Persistent organic pollutants (POPs) measured from samples of pregnancy cohorts

National Institute for Health and Welfare in Finland, THL, has analysed persistent organic pollutants (POPs) from samples of the two large pregnancy cohorts, SELMA and Life Child. POPs are organic chemical compounds which bioaccumulate in animals and humans. They include both 1) intentionally produced chemicals that are currently or were once used in agriculture, disease control, manufacturing, or industrial processes; and 2) unintentionally produced chemicals that are a result of some industrial processes or combustion.

THL’s chemical analysis group has measured 22 persistent organic pollutants (POPs) from 2373 SELMA serum samples from Sweden and 331 LIFE Child serum samples from Germany. Results of these samples have been used in statistical analysis to define which ones of these POPs are so-called “bad actors”, i.e. which ones are associated with adverse health effects addressed in this project. Those that were associated (hexachlorobenzene and p,p’-DDE) were added to experimental mixtures in concentration proportions that appeared in the serum samples of the pregnant women. The experimental mixtures will be further used in different cell and animal experiments to study their effects on sexual development, neurodevelopment and growth and metabolism.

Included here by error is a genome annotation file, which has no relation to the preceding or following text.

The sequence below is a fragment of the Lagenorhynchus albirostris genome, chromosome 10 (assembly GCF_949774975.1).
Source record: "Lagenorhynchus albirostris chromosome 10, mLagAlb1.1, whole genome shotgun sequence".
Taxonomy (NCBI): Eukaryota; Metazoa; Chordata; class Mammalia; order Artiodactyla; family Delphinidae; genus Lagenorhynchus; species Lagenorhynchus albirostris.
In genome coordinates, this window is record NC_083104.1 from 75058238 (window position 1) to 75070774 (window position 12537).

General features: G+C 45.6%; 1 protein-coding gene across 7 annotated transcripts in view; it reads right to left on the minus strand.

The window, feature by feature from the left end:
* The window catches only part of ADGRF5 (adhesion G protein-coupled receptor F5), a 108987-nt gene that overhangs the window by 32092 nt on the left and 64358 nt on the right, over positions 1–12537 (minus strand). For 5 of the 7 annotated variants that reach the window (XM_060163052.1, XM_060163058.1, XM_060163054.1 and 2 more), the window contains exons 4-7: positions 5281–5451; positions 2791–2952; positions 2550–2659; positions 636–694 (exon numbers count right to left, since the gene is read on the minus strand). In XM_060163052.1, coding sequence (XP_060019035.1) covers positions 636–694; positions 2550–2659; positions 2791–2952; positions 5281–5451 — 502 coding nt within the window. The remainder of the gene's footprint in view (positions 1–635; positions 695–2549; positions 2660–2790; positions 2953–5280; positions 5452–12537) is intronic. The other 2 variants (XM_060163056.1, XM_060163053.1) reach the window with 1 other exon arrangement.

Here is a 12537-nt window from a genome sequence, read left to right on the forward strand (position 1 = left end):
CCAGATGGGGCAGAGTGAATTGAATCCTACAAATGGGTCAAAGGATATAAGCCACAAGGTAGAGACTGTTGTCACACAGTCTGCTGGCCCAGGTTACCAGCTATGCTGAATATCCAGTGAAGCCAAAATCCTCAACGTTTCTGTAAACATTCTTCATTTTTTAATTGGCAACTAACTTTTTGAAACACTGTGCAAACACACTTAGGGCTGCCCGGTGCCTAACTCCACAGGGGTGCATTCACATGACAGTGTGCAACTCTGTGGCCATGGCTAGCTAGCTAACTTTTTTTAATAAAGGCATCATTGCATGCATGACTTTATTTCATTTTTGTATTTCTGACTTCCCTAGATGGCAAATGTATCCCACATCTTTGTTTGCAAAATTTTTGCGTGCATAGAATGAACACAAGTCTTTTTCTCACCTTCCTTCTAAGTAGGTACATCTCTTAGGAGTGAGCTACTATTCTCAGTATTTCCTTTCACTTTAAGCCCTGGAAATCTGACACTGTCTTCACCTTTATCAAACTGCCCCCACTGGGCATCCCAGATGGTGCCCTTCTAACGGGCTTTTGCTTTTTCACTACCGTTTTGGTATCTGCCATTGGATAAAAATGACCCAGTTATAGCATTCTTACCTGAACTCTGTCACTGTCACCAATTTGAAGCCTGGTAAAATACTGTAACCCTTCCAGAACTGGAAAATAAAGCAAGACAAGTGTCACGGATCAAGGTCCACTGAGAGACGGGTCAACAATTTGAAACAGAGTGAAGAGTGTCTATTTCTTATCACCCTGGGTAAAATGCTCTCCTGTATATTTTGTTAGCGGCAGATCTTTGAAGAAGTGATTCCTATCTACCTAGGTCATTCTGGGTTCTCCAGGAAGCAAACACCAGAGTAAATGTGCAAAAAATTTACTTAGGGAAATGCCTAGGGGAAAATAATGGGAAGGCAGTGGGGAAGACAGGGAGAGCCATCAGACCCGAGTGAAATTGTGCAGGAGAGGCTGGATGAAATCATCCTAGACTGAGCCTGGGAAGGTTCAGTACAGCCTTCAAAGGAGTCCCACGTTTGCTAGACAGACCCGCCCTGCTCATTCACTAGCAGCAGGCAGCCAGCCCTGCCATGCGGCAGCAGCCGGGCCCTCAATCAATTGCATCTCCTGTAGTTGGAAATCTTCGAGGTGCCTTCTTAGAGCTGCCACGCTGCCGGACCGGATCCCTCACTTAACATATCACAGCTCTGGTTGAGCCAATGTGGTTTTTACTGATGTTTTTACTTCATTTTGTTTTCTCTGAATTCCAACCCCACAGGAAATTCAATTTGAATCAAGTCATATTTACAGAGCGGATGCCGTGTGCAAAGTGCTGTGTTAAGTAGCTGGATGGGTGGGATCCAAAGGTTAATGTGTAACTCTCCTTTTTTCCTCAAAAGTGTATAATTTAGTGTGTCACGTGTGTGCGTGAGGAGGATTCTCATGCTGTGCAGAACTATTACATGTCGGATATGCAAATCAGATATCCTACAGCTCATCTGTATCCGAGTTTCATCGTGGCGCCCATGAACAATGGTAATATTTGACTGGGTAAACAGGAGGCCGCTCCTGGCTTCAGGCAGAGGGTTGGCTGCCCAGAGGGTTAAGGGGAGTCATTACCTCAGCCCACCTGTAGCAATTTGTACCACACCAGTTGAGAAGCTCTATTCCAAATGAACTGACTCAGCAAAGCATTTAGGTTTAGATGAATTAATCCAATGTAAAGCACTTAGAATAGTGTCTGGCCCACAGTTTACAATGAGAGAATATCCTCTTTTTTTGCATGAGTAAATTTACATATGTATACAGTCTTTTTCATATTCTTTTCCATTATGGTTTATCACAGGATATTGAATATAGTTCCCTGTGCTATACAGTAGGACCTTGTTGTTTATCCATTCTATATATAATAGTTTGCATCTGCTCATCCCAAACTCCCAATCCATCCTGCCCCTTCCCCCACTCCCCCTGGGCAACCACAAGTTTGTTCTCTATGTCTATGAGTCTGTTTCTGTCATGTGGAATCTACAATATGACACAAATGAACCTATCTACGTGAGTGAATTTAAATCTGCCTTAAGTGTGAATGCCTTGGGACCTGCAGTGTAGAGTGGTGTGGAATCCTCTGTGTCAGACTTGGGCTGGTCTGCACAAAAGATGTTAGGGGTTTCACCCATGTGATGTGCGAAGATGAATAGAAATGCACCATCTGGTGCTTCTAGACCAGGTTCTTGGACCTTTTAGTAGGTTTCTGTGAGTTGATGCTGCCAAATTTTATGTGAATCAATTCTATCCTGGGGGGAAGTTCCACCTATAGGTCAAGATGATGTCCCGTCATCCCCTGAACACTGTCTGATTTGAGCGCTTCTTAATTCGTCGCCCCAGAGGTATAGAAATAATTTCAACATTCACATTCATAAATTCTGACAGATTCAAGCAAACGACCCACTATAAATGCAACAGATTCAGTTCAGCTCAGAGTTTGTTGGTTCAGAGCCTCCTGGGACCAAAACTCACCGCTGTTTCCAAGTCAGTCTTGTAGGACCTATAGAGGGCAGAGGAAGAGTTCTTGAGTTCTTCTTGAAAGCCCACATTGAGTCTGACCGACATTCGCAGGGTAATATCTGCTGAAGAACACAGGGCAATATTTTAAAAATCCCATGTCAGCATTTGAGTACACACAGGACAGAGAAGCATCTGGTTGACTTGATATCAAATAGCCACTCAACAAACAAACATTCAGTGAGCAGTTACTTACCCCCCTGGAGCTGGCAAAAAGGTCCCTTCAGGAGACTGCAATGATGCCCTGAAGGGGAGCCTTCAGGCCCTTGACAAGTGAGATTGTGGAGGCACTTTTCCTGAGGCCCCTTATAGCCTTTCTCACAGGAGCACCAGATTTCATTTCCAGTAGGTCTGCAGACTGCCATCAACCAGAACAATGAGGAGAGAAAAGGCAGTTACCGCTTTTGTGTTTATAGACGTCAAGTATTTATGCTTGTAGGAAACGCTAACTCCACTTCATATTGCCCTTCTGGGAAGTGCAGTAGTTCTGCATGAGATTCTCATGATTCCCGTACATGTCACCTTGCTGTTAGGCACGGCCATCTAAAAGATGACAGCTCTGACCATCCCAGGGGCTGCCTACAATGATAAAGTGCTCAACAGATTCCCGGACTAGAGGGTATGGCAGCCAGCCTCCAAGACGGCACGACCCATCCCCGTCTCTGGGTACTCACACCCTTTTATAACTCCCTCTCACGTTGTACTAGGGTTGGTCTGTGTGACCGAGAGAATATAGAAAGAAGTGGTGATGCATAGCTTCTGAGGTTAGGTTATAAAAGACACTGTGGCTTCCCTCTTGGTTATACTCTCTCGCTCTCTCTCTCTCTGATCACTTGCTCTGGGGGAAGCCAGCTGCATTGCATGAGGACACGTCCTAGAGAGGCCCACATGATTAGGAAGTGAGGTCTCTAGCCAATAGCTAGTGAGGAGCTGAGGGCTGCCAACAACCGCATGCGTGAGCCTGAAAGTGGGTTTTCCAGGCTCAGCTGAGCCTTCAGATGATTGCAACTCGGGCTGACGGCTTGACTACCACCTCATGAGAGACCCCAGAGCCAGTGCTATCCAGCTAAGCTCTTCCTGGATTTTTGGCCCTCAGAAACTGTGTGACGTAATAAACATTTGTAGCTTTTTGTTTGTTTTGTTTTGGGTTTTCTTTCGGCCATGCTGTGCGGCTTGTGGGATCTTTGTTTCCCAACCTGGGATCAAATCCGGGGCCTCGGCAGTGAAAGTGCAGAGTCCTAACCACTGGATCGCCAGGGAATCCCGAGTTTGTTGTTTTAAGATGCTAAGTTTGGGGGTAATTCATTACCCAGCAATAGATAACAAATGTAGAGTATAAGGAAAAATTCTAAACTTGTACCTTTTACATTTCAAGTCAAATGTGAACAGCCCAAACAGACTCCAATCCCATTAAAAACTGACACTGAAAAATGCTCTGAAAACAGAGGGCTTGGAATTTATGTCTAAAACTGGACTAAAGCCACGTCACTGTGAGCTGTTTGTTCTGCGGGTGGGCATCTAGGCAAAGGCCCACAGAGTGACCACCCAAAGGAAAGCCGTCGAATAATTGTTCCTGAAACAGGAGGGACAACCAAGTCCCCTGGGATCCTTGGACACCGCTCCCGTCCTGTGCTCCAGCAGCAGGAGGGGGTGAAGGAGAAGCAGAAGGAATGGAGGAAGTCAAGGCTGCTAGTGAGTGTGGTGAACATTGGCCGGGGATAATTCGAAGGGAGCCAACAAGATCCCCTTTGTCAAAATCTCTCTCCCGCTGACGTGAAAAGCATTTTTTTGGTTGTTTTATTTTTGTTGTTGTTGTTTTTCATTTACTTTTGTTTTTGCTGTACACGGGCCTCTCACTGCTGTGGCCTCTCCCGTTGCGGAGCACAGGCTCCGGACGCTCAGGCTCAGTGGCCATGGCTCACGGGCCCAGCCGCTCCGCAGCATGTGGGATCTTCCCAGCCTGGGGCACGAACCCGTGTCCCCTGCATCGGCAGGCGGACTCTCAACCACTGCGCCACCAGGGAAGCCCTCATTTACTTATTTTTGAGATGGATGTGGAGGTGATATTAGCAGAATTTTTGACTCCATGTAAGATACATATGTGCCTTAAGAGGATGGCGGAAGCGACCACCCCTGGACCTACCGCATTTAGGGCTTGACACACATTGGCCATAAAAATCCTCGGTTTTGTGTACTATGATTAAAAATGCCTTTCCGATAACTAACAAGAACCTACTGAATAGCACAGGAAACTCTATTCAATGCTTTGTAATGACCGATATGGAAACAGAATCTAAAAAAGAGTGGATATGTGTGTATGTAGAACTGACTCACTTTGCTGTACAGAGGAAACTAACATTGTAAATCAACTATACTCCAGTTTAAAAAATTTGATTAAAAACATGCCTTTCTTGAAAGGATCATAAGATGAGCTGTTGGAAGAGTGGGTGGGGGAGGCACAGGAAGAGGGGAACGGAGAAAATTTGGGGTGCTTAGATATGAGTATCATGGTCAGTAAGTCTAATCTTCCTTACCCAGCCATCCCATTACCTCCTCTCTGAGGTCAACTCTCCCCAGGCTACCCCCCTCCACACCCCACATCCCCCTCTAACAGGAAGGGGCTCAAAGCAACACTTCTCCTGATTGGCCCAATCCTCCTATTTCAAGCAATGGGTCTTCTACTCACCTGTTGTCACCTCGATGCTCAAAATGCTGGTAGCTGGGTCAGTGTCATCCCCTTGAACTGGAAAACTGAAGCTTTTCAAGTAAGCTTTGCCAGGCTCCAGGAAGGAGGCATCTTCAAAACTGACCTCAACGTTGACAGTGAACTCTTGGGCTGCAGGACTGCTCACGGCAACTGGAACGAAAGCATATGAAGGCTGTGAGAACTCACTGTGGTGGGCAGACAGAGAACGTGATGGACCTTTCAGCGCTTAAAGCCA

Figures below show the comparison of HCB and p,p’-DDE in Swedish and German serum samples.

Figure 1. Mean HCB concentrations in SELMA (SWE) and LIFE Child (GER) grouped by sampling years and age of the mothers.

Figure 2. Mean p,p’-DDE concentrations in SELMA (SWE) and LIFE Child (GER) grouped by sampling years and age of the mothers.

Hexachlorobenzene (HCB) has previously been used as pesticide and small amounts are still also formed as by-product of industrial processes and combustion, whereas p,p’-DDE is the major metabolite of classical pesticide p,p’-DDT. The use of both HCB and p,p’-DDT is banned under the Stockholm Convention but limited use of p,p’-DDT in disease vector control continues, because of its effectiveness in reducing malarial infections, balanced by environmental and other health concerns.



Related posts